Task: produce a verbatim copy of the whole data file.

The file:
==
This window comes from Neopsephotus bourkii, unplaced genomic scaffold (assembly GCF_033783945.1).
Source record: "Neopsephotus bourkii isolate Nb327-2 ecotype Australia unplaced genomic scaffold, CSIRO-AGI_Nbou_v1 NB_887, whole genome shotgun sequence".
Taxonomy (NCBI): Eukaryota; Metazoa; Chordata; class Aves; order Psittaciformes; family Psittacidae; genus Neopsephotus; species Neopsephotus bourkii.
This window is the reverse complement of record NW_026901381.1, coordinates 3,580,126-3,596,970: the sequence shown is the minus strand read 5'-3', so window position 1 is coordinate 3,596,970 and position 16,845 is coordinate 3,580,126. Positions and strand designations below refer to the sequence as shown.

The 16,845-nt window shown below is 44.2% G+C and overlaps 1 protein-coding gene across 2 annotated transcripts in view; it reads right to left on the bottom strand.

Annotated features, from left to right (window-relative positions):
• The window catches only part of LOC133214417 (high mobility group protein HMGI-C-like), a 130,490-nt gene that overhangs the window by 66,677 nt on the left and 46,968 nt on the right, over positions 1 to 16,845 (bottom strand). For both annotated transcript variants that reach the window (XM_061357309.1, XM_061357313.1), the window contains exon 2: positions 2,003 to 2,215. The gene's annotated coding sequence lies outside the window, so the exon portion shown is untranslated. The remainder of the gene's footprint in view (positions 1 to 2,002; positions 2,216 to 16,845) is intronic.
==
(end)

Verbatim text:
This window comes from Neopsephotus bourkii, unplaced genomic scaffold (assembly GCF_033783945.1).
Source record: "Neopsephotus bourkii isolate Nb327-2 ecotype Australia unplaced genomic scaffold, CSIRO-AGI_Nbou_v1 NB_887, whole genome shotgun sequence".
Taxonomy (NCBI): Eukaryota; Metazoa; Chordata; class Aves; order Psittaciformes; family Psittacidae; genus Neopsephotus; species Neopsephotus bourkii.
This window is the reverse complement of record NW_026901381.1, coordinates 3,580,126-3,596,970: the sequence shown is the minus strand read 5'-3', so window position 1 is coordinate 3,596,970 and position 16,845 is coordinate 3,580,126. Positions and strand designations below refer to the sequence as shown.

The 16,845-nt window shown below is 44.2% G+C and overlaps 1 protein-coding gene across 2 annotated transcripts in view; it reads right to left on the bottom strand.

Annotated features, from left to right (window-relative positions):
• The window catches only part of LOC133214417 (high mobility group protein HMGI-C-like), a 130,490-nt gene that overhangs the window by 66,677 nt on the left and 46,968 nt on the right, over positions 1 to 16,845 (bottom strand). For both annotated transcript variants that reach the window (XM_061357309.1, XM_061357313.1), the window contains exon 2: positions 2,003 to 2,215. The gene's annotated coding sequence lies outside the window, so the exon portion shown is untranslated. The remainder of the gene's footprint in view (positions 1 to 2,002; positions 2,216 to 16,845) is intronic.